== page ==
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IN THE DARK Network TV, its wires crossed by the cable threat, is collapsing under the weight of clueless programming. Thank heavens for the old reliables.

THE BALTIMORE SUN

Last year at this time, I looked out over a TV landscape that included "The Tony Danza Show" and said something incredibly stupid: "Network television couldn't get any worse."

One "Secret Diary of Desmond Pfeiffer" later, I admit how horribly wrong I was: The collapse continues.

As we approach the halfway point of the network season, there is an overwhelming urge to trash everything. But, as usual, truth lies somewhere in the middle.

As you grind your teeth over "Encore! Encore!" or "Living in Captivity," remember "The Temptations" or recent, brilliant episodes of "ER" and "NYPD Blue." They are all representative in one way or another of the great change and larger forces shaping network television these days -- making quality programming harder, but not impossible, to find.

"I have two thoughts about the new television season, and they are so opposed to each other as to almost seem contradictory," Robert J. Thompson, director of the Center for the Study of Popular Television at Syracuse University, said in an interview this week.

"On the one hand, it is an extraordinarily dismal, arid season that begs the question: How much longer can network TV go without a new idea? But, on the other hand, what we have is still so much better than anything that was on network TV prior to 1981."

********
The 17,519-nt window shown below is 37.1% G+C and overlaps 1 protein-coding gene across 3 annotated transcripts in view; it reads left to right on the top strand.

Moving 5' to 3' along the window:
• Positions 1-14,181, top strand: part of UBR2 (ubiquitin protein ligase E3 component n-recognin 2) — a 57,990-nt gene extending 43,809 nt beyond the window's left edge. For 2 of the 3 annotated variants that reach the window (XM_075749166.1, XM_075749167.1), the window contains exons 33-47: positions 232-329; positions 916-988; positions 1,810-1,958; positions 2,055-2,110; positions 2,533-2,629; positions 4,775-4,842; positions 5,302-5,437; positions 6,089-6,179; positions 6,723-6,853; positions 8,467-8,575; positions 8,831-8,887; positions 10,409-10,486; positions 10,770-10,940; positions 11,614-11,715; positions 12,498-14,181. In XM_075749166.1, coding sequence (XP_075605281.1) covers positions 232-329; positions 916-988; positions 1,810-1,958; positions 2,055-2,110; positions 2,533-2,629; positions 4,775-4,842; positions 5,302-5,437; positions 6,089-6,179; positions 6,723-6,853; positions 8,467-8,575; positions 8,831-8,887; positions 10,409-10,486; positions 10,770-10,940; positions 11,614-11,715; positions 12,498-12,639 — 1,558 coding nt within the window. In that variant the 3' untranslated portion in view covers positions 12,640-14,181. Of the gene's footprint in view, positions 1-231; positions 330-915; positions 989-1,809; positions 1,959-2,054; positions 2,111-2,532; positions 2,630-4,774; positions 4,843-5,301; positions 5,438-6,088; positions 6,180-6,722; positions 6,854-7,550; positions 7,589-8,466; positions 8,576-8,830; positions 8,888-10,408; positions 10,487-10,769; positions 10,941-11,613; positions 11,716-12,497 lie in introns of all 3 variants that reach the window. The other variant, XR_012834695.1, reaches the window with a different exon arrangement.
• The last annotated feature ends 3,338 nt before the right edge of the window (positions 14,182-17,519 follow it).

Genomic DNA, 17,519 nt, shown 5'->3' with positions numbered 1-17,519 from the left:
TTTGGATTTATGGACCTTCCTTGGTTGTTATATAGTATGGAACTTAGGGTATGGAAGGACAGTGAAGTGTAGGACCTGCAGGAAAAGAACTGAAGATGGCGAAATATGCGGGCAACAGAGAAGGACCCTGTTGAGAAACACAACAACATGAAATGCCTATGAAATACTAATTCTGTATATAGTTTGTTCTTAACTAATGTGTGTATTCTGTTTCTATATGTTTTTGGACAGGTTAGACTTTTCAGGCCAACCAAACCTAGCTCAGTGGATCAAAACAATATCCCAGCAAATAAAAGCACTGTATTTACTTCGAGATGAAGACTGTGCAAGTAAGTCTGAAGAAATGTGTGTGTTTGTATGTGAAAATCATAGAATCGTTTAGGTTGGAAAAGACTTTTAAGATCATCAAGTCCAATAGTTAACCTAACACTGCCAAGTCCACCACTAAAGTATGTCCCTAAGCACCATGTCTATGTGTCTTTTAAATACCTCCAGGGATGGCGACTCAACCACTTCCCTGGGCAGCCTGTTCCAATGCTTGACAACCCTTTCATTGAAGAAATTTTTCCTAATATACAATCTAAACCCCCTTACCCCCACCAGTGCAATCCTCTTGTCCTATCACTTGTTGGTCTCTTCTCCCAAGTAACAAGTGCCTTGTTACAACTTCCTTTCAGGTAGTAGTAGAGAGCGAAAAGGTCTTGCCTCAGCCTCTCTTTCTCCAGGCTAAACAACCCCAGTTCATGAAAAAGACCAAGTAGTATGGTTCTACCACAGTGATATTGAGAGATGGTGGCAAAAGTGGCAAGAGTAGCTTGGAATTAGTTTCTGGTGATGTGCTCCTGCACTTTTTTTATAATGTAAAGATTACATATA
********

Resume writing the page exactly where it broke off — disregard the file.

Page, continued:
Thompson, the author of "Television's Second Golden Age: From 'Hill Street Blues' to 'ER,' " lists a number of current series, urging a comparison of them with anything that came before the debut of "Hill Street Blues" in 1981. He cites "The Practice," "Ally McBeal," "NYPD Blue," "Law & Order," "Homicide" and "Frasier."

"Sure, 'NYPD Blue' might be getting a little long in the tooth, but it's still a lot better than 'T.J. Hooker,' isn't it?" he asks rhetorically.

Most of the old series are doing OK. It is the new ones that are such a big part of what's wrong with the TV season. Or, should I say, "were a big part," since so many of them have already been shipped off to the never-never land of hiatus or outright cancellation. Remember "The Brian Benben Show," "Vengeance Unlimited," "Costello" or "Living in Captivity"?